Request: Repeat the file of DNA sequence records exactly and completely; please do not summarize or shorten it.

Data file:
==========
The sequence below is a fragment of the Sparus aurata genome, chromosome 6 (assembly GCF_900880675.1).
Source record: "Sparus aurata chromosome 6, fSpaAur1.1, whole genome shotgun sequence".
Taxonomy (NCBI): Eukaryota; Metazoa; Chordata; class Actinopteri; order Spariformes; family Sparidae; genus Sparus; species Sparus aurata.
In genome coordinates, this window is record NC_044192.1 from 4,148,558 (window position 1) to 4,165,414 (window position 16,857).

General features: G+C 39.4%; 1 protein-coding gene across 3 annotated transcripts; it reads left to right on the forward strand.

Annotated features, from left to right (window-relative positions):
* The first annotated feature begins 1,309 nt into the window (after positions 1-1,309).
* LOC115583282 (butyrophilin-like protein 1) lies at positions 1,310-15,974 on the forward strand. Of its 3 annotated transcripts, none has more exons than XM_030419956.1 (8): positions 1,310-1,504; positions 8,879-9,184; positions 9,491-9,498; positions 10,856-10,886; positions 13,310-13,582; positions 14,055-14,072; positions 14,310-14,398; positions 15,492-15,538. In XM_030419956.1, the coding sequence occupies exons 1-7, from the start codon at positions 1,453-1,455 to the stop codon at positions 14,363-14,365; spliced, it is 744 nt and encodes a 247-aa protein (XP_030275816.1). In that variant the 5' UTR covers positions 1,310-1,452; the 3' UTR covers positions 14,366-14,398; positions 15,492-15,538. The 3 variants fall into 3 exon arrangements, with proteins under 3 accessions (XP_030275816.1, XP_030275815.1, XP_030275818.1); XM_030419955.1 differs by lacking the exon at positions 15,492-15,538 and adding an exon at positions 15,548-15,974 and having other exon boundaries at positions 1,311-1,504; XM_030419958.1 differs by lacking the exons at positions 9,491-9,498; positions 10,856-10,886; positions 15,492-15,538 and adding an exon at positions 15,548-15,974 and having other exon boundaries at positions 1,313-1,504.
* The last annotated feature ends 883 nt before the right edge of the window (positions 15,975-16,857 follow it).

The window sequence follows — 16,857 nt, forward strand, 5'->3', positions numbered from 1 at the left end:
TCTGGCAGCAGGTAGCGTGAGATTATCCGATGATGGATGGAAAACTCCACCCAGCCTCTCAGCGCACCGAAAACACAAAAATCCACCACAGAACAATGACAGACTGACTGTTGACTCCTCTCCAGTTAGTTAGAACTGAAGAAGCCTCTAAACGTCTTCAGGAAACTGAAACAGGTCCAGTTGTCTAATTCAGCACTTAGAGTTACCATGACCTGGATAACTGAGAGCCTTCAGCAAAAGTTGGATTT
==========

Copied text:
The sequence below is a fragment of the Sparus aurata genome, chromosome 6 (assembly GCF_900880675.1).
Source record: "Sparus aurata chromosome 6, fSpaAur1.1, whole genome shotgun sequence".
Taxonomy (NCBI): Eukaryota; Metazoa; Chordata; class Actinopteri; order Spariformes; family Sparidae; genus Sparus; species Sparus aurata.
In genome coordinates, this window is record NC_044192.1 from 4,148,558 (window position 1) to 4,165,414 (window position 16,857).

General features: G+C 39.4%; 1 protein-coding gene across 3 annotated transcripts; it reads left to right on the forward strand.

Annotated features, from left to right (window-relative positions):
* The first annotated feature begins 1,309 nt into the window (after positions 1-1,309).
* LOC115583282 (butyrophilin-like protein 1) lies at positions 1,310-15,974 on the forward strand. Of its 3 annotated transcripts, none has more exons than XM_030419956.1 (8): positions 1,310-1,504; positions 8,879-9,184; positions 9,491-9,498; positions 10,856-10,886; positions 13,310-13,582; positions 14,055-14,072; positions 14,310-14,398; positions 15,492-15,538. In XM_030419956.1, the coding sequence occupies exons 1-7, from the start codon at positions 1,453-1,455 to the stop codon at positions 14,363-14,365; spliced, it is 744 nt and encodes a 247-aa protein (XP_030275816.1). In that variant the 5' UTR covers positions 1,310-1,452; the 3' UTR covers positions 14,366-14,398; positions 15,492-15,538. The 3 variants fall into 3 exon arrangements, with proteins under 3 accessions (XP_030275816.1, XP_030275815.1, XP_030275818.1); XM_030419955.1 differs by lacking the exon at positions 15,492-15,538 and adding an exon at positions 15,548-15,974 and having other exon boundaries at positions 1,311-1,504; XM_030419958.1 differs by lacking the exons at positions 9,491-9,498; positions 10,856-10,886; positions 15,492-15,538 and adding an exon at positions 15,548-15,974 and having other exon boundaries at positions 1,313-1,504.
* The last annotated feature ends 883 nt before the right edge of the window (positions 15,975-16,857 follow it).

The window sequence follows — 16,857 nt, forward strand, 5'->3', positions numbered from 1 at the left end:
TCTGGCAGCAGGTAGCGTGAGATTATCCGATGATGGATGGAAAACTCCACCCAGCCTCTCAGCGCACCGAAAACACAAAAATCCACCACAGAACAATGACAGACTGACTGTTGACTCCTCTCCAGTTAGTTAGAACTGAAGAAGCCTCTAAACGTCTTCAGGAAACTGAAACAGGTCCAGTTGTCTAATTCAGCACTTAGAGTTACCATGACCTGGATAACTGAGAGCCTTCAGCAAAAGTTGGATTT